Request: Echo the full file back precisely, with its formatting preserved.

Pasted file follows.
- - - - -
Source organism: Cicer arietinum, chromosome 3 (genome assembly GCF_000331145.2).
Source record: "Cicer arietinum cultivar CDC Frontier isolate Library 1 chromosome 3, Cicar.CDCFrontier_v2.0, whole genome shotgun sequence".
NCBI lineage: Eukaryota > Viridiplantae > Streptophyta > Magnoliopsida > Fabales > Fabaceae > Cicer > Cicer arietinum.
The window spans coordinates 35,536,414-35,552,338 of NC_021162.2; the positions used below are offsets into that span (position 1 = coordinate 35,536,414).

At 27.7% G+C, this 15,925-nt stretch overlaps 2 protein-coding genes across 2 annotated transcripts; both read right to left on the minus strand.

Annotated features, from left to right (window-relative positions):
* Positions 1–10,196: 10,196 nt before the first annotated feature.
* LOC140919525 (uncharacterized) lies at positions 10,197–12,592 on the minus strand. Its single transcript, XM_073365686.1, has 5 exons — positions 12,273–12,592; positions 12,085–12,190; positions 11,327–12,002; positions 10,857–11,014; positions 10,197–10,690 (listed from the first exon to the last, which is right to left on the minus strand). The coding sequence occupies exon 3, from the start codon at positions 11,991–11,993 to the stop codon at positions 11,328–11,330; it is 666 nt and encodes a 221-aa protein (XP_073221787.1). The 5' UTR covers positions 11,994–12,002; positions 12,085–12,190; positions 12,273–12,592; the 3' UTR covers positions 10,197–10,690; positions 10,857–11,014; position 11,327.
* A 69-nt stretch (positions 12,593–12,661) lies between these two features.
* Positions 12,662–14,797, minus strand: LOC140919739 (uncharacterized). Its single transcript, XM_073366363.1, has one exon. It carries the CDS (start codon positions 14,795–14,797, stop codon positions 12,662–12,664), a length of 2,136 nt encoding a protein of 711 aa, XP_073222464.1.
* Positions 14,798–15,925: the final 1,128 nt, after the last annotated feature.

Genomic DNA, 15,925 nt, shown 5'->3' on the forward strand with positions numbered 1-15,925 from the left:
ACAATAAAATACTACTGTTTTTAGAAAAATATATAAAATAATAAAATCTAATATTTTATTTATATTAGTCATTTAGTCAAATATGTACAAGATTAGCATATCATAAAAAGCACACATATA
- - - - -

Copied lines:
Source organism: Cicer arietinum, chromosome 3 (genome assembly GCF_000331145.2).
Source record: "Cicer arietinum cultivar CDC Frontier isolate Library 1 chromosome 3, Cicar.CDCFrontier_v2.0, whole genome shotgun sequence".
NCBI lineage: Eukaryota > Viridiplantae > Streptophyta > Magnoliopsida > Fabales > Fabaceae > Cicer > Cicer arietinum.
The window spans coordinates 35,536,414-35,552,338 of NC_021162.2; the positions used below are offsets into that span (position 1 = coordinate 35,536,414).

At 27.7% G+C, this 15,925-nt stretch overlaps 2 protein-coding genes across 2 annotated transcripts; both read right to left on the minus strand.

Annotated features, from left to right (window-relative positions):
* Positions 1–10,196: 10,196 nt before the first annotated feature.
* LOC140919525 (uncharacterized) lies at positions 10,197–12,592 on the minus strand. Its single transcript, XM_073365686.1, has 5 exons — positions 12,273–12,592; positions 12,085–12,190; positions 11,327–12,002; positions 10,857–11,014; positions 10,197–10,690 (listed from the first exon to the last, which is right to left on the minus strand). The coding sequence occupies exon 3, from the start codon at positions 11,991–11,993 to the stop codon at positions 11,328–11,330; it is 666 nt and encodes a 221-aa protein (XP_073221787.1). The 5' UTR covers positions 11,994–12,002; positions 12,085–12,190; positions 12,273–12,592; the 3' UTR covers positions 10,197–10,690; positions 10,857–11,014; position 11,327.
* A 69-nt stretch (positions 12,593–12,661) lies between these two features.
* Positions 12,662–14,797, minus strand: LOC140919739 (uncharacterized). Its single transcript, XM_073366363.1, has one exon. It carries the CDS (start codon positions 14,795–14,797, stop codon positions 12,662–12,664), a length of 2,136 nt encoding a protein of 711 aa, XP_073222464.1.
* Positions 14,798–15,925: the final 1,128 nt, after the last annotated feature.

Genomic DNA, 15,925 nt, shown 5'->3' on the forward strand with positions numbered 1-15,925 from the left:
ACAATAAAATACTACTGTTTTTAGAAAAATATATAAAATAATAAAATCTAATATTTTATTTATATTAGTCATTTAGTCAAATATGTACAAGATTAGCATATCATAAAAAGCACACATATA